Do you see? In the midst of doing a miracle, Jesus has a little chat with his father, and in that chat, Jesus expresses his thanksgiving that his father always hears him. But now, he’s forsaken; he’s abandoned. Silence.
And consider the baptism of Jesus, in which we read,
And when Jesus was baptized, immediately he went up from the water, and behold, the heavens were opened to him, and he saw the Spirit of God descending like a dove and coming to rest on him; and behold, a voice from heaven said, “This is my beloved Son, with whom I am well pleased” (Matthew 3:16–17).
The heavens are smiling, and a voice shouts, “Ahh, that’s my boy.”
And also consider what we call the transfiguration, the moment when Jesus showed a few of his disciples just a small glimpse of his glory. When Jesus did this, God the Father burst out,
“This is my beloved Son, with whom I am well pleased; listen to him” (Matthew 17:5).
Note that phrase: listen to him. The Father tells others to listen to his son, but now—on the cross—the Son is forsaken.
This is a terrifying thing. Sometimes we think that really . . . well . . . God is just going to overlook sin when we stand before him. Sin is no big deal. It’s just a little sin. No, look at the cross, friends. When the Son of God became sin for us (2 Cor 5:21), God the Father forsook is own son.
To think about how terrifying all this is, consider let’s also talk about the cataclysmic signs that accompany the cross of Christ. The signs that take place remind us of how bad the cross of Christ is. When the Son of God dies the earth shakes. At noon, when the sun should shine brightest, there is darkness. This would have told bystanders that something unusual and ominous was happening. If you were in Manhattan on the morning of September 11, 2001 and you saw a low flying plane, you’d have started to wonder what was going on because something wasn’t right. Here, people wonder the same thing. In fact, of the soldier presiding over the crucifixion, we read this:
When the centurion and those who were with him, keeping watch over Jesus, saw the earthquake and what took place, they were filled with awe and said, “Truly this was the Son of God!” (v. 54).
The centurion was a man trained to kill people. One pastor has said, a centurion was such a tough dude that he’s the kind of guy that mixed martial arts fighters get nervous around (Mark Driscoll in sermon on Luke 23). And Matthew records that this terrifying man was also “terrified” (NIV). It’s like he was looking over a cliff face and seeing a giant storm rolling in off the ocean and wondering if he’s gonna make it out of this okay.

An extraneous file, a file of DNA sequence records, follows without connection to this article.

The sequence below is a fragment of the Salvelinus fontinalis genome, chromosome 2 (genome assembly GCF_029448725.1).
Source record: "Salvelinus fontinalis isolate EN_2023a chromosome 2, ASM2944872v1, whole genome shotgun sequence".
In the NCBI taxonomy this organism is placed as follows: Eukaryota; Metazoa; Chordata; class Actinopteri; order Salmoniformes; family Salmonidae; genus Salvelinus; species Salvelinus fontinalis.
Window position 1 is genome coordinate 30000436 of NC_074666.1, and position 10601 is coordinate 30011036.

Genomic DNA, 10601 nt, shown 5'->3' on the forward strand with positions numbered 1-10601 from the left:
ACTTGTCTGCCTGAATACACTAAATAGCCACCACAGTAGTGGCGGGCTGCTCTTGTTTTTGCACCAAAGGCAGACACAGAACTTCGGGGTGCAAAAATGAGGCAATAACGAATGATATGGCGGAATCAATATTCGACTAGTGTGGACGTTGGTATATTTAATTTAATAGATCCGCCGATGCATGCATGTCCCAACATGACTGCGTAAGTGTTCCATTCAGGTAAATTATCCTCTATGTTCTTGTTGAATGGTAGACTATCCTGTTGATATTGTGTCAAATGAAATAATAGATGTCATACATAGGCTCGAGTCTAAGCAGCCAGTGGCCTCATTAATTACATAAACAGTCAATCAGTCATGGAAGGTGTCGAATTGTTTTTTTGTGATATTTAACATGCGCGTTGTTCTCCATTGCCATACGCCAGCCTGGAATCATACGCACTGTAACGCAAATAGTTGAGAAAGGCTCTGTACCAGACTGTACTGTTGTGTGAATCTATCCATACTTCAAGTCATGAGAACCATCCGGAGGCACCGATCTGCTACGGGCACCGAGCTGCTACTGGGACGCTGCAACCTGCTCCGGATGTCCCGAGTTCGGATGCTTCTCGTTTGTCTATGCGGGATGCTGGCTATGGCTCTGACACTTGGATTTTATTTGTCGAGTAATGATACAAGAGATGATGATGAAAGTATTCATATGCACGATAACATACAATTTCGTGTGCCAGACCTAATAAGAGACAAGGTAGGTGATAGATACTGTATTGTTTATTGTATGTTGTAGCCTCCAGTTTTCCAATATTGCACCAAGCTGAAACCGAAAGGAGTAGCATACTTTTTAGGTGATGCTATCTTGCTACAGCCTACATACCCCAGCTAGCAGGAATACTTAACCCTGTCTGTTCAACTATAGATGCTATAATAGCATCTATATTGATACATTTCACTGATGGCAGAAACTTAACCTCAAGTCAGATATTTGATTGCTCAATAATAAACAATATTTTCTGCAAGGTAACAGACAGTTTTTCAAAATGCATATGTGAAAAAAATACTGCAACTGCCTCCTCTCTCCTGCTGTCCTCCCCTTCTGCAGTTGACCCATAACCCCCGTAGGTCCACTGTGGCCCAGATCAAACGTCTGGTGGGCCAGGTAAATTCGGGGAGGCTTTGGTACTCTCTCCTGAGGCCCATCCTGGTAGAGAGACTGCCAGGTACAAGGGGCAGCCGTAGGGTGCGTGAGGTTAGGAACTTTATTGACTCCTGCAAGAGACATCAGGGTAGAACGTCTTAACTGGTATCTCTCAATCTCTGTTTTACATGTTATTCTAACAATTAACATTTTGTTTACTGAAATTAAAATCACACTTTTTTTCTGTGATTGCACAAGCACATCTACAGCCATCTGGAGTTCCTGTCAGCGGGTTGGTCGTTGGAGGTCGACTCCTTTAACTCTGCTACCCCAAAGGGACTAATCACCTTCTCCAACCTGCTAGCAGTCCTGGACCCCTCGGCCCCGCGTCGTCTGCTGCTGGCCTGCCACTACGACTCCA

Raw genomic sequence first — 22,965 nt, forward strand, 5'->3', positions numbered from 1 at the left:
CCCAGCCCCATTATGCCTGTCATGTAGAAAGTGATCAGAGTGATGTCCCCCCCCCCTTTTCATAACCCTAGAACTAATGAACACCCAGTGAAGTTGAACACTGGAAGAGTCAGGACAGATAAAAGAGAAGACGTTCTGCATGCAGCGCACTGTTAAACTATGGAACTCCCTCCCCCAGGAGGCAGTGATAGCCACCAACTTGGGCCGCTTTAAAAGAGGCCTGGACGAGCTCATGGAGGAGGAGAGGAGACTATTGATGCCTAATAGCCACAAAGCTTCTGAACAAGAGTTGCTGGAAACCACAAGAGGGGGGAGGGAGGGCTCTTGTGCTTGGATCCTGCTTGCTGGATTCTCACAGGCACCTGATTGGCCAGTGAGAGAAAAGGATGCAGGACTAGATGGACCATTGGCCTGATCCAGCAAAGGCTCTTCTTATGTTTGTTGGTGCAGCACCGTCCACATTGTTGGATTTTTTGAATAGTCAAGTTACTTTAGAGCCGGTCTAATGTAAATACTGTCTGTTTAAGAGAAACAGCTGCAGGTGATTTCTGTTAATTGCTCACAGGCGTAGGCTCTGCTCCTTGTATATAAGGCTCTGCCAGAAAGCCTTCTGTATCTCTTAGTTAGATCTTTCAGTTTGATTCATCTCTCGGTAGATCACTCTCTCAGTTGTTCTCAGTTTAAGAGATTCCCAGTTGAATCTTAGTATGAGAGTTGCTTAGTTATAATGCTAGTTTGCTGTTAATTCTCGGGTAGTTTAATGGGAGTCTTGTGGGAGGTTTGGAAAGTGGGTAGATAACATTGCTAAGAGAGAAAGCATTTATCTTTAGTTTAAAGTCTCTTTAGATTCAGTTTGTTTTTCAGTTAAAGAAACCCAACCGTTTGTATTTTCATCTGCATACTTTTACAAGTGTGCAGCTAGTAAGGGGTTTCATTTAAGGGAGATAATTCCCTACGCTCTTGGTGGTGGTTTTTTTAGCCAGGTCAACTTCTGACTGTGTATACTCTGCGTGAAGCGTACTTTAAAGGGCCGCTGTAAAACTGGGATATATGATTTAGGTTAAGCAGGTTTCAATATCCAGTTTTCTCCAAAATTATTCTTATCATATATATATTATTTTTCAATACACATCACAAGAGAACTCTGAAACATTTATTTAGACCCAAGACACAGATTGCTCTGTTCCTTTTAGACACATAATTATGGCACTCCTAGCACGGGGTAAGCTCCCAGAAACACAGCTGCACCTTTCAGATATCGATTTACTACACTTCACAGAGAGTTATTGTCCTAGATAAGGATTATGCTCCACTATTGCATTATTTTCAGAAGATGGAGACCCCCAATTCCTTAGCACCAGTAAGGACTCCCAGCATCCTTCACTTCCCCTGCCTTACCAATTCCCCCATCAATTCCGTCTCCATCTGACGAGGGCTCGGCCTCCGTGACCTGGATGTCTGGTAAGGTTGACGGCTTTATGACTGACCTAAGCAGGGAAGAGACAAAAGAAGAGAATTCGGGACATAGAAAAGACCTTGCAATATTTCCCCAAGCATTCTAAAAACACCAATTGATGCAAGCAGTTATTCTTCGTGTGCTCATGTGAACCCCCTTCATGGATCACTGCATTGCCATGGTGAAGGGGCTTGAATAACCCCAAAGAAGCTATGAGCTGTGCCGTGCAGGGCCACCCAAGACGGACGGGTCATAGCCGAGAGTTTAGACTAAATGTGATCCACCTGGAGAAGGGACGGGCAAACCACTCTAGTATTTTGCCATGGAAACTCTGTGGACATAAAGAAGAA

And the temple curtain is torn. There is something beautiful about this, of course, which I’ll mention in a moment, but now just consider the heaviness of this. The place where God dwelt for a thousand years, the place that countless pilgrims traveled to meet with God, the place where only one man could enter (and then only once a year and only after great ritual and purity and sacrifice), this place of God’s most holy dwelling was ruptured. It broke. That’s heavy.
Finally, to consider how bad the cross of Christ is—really bad—let me talk about Psalm 22. Earlier in the worship service, vv. 1–8 were read, but let me read a few of these again and a few others.
1 My God, my God, why have you forsaken me?
Why are you so far from saving me, from the words of my groaning?
2 O my God, I cry by day, but you do not answer,
and by night, but I find no rest.
7 All who see me mock me;
they make mouths at me;
they wag their heads;
8 “He trusts in the Lord; let him deliver him;
let him rescue him, for he delights in him!”
14 I am poured out like water,
and all my bones are out of joint;
my heart is like wax;
it is melted within my breast;
15 my strength is dried up like a potsherd,
and my tongue sticks to my jaws;
you lay me in the dust of death.
16 For dogs encompass me;
a company of evildoers encircles me;
they have pierced my hands and feet—
17 I can count all my bones
— they stare and gloat over me;
18 they divide my garments among them,
and for my clothing they cast lots.
Church, the cross of Christ was bad, really bad. But it wasn’t only bad.
2. The cross of Christ was good, really good
For as terrifying as the cross of Christ is, to the Christian, it is even more beautiful. Consider again the word “forsaken.” This is terrifying, but if the Son of God was forsaken, that means there is no forsakenness left for you! If God the Father crushed God the Son, then the payment for sins was made. In another gospel account Jesus says, “It’s finished” (John 19:30) “This is amazing grace / This is unfailing love / That [Jesus] would take [our] place / That [Jesus] would bear [our] cross . . . [Now, we] sing for / All that You’ve done for [us]” (Phil Wickham, This is Amazing Grace). Jesus made the cry of dereliction so we would never have to. He was forsaken so we could be forgiven.